A religious ceremony may seem like superstitious non-sense, even to “true believers” of a certain type. Yet it is the farthest thing from non-sense: a ceremony sets the intention of the participants, and that is a very real and powerful force. Manifesting abstract intentions: that is how you bring order into being. Now, what exactly that intention is, or ought to be – that is another question. But that question has nothing to do with the efficacy of a ceremony.
To articulate an intention of will is a salient and substantial level of being that the individual human can rise to through enacting a sacred ceremony.
Ok, so now that next question: what is the intention you want to practice bringing into being? But you cannot answer this question, you definitely cannot ever answer this question, unless you first accept the reality that a ceremony actually does something, that it is more than an aesthetic experience, a performance.
But if you want to say that a ceremony alters the world, simply by being a force of intention, then wouldn’t that mean that all art alters the world in a similar way? By being a deliberate presentation of human will? Even if this were only possibly the case, even the suggestion ruins the sacred’s claim to sole handing down of the holy.
No, it cannot possibly be the case that art and religious ceremonies are qualitatively commensurate, or existentially similar, because art does not have an explicit intention, or does not need an explicit intention. Which means a clear and good intention is not an essential component of art, but only an accidental feature. For religious ceremonies, on the other hand, setting an explicit intention is the entire point. It is not only essential, it is the thing itself as far as ceremonies go.
So then back to the main question: what is the intention you want to bring into being through the actions of the ceremony? Is it for power, and desired ends of your own? Or is your intention to seek union with the holy?
What is the holy anyway? That is a good question. But it’s far from an intention. An intention is worshipful, because an intention seeks. A thought is, or may be; but an intention seeks. A true intention is worshipful, because it seeks outside of itself, because what the holy is the individual person cannot create. And thought is a subtle form of creation. Thus, only by seeking outside your own thoughts can you find the holy.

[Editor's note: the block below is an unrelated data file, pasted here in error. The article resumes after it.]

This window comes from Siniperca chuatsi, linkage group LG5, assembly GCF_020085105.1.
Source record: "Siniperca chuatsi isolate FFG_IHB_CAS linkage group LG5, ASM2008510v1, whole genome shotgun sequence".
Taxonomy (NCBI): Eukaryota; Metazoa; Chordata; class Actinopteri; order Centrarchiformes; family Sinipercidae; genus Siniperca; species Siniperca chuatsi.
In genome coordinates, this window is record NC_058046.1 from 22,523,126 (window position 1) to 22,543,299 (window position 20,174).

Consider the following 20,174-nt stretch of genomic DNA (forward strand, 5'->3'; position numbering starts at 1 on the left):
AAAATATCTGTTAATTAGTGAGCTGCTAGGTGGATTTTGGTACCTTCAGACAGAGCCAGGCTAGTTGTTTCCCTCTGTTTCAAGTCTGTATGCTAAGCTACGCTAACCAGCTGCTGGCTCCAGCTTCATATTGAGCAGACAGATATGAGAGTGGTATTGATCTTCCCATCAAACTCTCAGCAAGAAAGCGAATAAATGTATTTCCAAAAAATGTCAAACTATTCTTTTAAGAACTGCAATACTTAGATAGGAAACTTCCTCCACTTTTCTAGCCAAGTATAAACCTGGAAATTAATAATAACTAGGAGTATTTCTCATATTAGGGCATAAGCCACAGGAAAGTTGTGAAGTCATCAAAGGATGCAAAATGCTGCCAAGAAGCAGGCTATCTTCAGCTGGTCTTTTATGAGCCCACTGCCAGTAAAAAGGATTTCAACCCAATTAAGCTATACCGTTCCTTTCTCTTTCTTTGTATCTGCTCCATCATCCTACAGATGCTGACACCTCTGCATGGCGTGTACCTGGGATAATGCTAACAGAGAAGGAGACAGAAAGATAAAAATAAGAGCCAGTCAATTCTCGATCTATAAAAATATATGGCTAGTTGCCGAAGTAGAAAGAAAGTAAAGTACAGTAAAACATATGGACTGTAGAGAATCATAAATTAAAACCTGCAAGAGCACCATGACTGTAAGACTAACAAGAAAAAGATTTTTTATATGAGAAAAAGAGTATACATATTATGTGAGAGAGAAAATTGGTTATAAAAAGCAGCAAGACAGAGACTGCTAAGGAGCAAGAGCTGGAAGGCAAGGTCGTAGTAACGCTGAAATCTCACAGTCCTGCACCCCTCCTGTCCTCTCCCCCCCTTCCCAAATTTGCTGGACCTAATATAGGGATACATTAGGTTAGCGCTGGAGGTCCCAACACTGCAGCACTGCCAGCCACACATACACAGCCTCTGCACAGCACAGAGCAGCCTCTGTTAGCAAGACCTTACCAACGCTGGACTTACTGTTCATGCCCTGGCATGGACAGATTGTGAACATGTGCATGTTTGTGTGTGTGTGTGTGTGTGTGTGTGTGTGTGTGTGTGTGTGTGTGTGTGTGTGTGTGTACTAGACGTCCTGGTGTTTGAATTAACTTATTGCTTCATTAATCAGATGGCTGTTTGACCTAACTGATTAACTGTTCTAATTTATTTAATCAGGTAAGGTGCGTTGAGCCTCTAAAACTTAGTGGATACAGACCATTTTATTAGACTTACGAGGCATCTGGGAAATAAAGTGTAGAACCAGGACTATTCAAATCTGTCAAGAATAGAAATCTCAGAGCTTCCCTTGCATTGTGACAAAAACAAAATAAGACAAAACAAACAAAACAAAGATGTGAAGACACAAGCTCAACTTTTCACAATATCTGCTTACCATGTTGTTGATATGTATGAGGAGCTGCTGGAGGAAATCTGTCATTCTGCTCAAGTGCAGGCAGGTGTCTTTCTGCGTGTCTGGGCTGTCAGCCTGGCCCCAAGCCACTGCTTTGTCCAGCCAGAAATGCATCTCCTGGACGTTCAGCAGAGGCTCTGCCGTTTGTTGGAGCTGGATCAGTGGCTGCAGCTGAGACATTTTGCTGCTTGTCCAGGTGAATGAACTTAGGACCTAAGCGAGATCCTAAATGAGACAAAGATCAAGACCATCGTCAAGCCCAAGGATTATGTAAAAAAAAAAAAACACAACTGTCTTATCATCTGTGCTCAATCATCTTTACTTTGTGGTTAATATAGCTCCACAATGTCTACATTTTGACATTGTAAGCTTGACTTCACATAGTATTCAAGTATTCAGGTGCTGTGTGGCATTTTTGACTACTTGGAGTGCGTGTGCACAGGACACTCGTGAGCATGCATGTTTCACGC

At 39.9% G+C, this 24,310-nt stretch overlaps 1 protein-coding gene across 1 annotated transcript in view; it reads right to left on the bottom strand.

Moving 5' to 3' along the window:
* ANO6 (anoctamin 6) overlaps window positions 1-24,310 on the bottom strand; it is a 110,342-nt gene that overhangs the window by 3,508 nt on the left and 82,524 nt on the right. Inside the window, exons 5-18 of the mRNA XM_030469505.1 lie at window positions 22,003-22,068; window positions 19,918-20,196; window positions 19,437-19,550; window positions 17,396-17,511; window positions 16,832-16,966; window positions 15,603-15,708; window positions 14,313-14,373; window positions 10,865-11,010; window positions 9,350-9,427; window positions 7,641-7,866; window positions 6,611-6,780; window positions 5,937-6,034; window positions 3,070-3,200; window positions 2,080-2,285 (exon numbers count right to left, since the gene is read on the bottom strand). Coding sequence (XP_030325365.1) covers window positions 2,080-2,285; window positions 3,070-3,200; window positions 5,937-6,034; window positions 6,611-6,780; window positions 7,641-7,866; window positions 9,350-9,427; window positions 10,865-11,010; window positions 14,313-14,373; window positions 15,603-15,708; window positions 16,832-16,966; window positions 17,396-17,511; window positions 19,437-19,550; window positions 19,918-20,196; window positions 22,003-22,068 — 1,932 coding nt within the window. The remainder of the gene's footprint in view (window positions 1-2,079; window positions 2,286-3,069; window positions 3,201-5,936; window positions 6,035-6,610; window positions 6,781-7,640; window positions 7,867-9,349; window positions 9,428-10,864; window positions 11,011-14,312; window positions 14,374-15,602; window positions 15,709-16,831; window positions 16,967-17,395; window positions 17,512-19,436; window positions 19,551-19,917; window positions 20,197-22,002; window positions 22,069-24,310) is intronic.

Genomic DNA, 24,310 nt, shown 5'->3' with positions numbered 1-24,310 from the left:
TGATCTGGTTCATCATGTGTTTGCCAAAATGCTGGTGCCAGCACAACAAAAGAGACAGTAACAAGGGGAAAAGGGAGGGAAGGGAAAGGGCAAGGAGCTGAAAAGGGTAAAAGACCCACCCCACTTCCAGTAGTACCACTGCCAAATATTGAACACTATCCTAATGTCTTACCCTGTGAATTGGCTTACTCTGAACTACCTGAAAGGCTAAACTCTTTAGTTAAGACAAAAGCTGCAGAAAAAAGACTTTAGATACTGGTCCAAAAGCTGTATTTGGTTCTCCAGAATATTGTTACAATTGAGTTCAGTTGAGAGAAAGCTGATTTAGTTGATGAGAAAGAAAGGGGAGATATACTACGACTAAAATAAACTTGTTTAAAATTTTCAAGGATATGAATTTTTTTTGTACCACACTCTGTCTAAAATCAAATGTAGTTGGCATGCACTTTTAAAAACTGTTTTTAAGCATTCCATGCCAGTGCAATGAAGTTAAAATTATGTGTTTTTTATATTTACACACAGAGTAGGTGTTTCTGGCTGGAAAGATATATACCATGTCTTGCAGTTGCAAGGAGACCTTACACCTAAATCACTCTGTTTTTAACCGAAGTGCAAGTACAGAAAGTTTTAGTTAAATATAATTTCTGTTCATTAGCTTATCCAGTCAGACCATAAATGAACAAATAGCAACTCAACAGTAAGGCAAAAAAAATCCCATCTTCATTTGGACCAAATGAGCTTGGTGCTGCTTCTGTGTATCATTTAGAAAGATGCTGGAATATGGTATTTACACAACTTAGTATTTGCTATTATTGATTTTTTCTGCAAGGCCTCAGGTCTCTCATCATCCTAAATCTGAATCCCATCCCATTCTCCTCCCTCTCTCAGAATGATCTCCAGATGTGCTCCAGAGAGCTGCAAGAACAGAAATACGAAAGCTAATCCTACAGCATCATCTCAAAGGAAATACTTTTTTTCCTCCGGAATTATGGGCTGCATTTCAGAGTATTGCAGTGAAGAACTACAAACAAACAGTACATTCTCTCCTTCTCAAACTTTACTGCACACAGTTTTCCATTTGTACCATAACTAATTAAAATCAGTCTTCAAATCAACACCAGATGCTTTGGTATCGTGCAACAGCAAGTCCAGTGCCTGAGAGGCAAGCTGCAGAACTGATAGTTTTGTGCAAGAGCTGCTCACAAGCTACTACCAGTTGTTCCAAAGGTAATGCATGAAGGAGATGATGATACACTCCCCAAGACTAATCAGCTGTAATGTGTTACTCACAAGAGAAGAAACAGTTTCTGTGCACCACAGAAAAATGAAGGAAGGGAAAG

But what does it mean to worship? Is it mostly about a prostrate body position? Does that physical movement activate something psychologically?
It is easy to worship the holy, because the holy gives life. You did not create yourself, and you do not delimit yourself. You find the holy outside yourself, because whatever the holy is is the great Spirit who creates souls, and you did not create your own soul. You do not know why you were born as you, and not some other person, and you never will.
And so you seek and you seek through intention, grasping in the darkness of second-sight and hope, a path dimly lit by noble intentions. Traveling a red road, a causeway of elemental radiance running infinitely between the North Star of the holy and the here and now, where the ceremony takes place.
I am not a holy man. But I am a person who must build with intention, noble intentions, and the humblest of means, using only the subtlest of resources. It is with this admission and humility that I propose the essential building project. It is this intention that I can with fullest faith set myself toward.
I am not a person invested with any authority to consecrate ceremonies. But if there is anything I seek to bring to life, it is the essential building project. I am ready to give my life for it, and so I can make my daily activities rituals, ceremonies when I share them with others. I am without authority as a religious or civil figure, expect that which the essential-project grants everyone. That authority is essential equality, which is the central principle of the essential building project.
What is the best way to begin a building?